According to Teeffelen (2017), government incentiveactivities such as lower taxes have considerably increased since the mid-1980s,illustrated in Figure 1. Figure1: Global Corporate Tax Rate 1980-2015 (Source: Eurodad Calculations based onIMF Data) In a recent study by Oman (2000), itwas prevalent that large foreign companies, such as IKEA, can have significant powerwhen negotiating special tax regimes. Tax burdens can encourage locationstrategies, where large corporations can use FDI to disperse their taxes tocountries that offer a more attractive rate. Assuming a monopoly model, asillustrated by Porter (2017), higher taxes will have a large impact on the profitabilityof internationalisation strategies, bringing more exporting than multinationalbehaviour. Investing in foreign affiliations can often mean the multinationalis subject to international double taxation (De Mooij & Ederveen, 2003), both in their home-countryand the location of their foreign subsidiary. According to De Mooij &Ederveen (2003), double taxation can prevent international business activity,leading to the implementation of numerous legislation. For example, The Parent-SubsidiaryDirective, employed by the EU in order to reduce double taxation and encourage FDI.
Under this exemption system, income taxed in the host-country becomes exemptfrom taxation in the home-country. Thus, a multinational firm’s profits areonly taxed by the host-country of their subsidiary. This enables large firms,such as IKEA, to undertake FDI in ‘tax havens’ in order to minimise taxes. Tax havensare countries that offer significantly low tax rates, found all over the world(Figure 2), making them incrediblyattractive to foreign investors (Desai, Foley and Hines, 2004).According to a report, published by the EU, IKEA has been funnelling billionsof euros from high taxation countries, such as the UK, into smallersubsidiaries, decreasing the level of tax paid (Fortune, 2016). The ability of firms to create rivalryamongst competition nations, emphasising their strategic interdependence, andtherefore initiate lower taxes, is a huge factor in FDI. Through manipulatingand undertaking strategic decisions, IKEA prevented paying over €1bn between 2009 and 2014 (The Guardian, 2016).
Figure2: Chart to Show the Ten Most Popular Tax Havens (Source: The InternationalConsortium of Investigative Journalists (ICIJ)) However, recent analysis has shownthat tax incentives are not the most significant influence for FDI, implicatingno evident link between tax rates and a country’s investment climate (Teeffelen, 2017).Similarly, numerous initiatives have been implemented to discourage this ‘taxavoidance’ behaviour such as the EU Anti-Tax Avoidance Directive, making itdifficult for firms to gain strategic advantages through undertaking FDI inlow-tax countries (European Commision, 2016). This implies that lowertax rates, incentivised through the theory of strategic interdependence betweenfirms and national policymakers, is not the most important factor behind IKEA’sFDI. Chen (2009) raises three prolificfactors that he deems carry more weight in the decision for FDI; the cost andavailability of labour, basic infrastructure and economic and politicalstability. Through investing in a foreign country, IKEA has the potential totap into local resources, benefitting from cheaper land and human capital.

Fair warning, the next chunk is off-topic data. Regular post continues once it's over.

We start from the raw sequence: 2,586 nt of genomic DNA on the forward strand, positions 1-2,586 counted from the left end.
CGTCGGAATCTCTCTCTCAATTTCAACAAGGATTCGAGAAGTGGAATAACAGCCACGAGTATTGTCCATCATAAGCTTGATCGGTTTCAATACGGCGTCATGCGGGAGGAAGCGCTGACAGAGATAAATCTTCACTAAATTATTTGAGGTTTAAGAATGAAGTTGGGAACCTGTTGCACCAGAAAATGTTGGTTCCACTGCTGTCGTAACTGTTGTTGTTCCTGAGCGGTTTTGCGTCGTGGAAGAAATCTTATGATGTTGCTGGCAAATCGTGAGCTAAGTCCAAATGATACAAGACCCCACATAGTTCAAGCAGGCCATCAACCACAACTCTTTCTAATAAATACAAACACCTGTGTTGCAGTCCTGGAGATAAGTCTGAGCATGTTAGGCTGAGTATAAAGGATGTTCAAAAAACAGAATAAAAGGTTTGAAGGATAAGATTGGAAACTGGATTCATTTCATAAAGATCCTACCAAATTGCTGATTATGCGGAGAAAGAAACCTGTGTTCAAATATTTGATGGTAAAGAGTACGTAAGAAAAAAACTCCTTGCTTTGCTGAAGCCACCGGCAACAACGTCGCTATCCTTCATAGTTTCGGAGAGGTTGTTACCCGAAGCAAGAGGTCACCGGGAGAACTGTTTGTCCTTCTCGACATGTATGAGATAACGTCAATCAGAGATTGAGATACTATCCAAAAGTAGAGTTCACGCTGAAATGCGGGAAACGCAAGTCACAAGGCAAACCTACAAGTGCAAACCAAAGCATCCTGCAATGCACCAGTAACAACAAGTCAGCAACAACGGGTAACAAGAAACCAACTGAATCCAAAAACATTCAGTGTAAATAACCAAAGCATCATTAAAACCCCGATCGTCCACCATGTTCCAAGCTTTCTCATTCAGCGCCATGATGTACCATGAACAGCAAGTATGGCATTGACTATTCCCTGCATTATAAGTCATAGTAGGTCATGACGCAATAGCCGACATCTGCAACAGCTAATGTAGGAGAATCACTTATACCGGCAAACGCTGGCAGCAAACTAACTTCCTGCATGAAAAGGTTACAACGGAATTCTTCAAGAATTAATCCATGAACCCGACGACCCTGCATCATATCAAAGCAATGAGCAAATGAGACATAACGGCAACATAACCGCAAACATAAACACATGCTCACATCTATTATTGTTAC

In2010, IKEA constructed a new factory in Orla, Eastern Poland. Numerous factorswere apparent in their motive behind investing including labour costs, localresources and to enhance distribution logistics. According to (Ostaszewska, 2016), labour costs inEastern Poland are significantly low, with a national average of €800 per month. Eastern Poland also providesIKEA with access to numerous forest resources, minimising costs throughproximity. Over 70% of the wood used in their factories originates from Belaruslocated only 35km from the Orla factory (Ostaszewska, 2016). Similarly, in 1978, through reformingand reopening its economy, China attracted a surplus of FDI through utilisingits supply of cheap labour (Ralph, 2012). Therefore, adominant factor behind IKEA’s FDI, is the drive to lower production coststhrough utilising low-cost production factors in the host-country (Cushman,1987).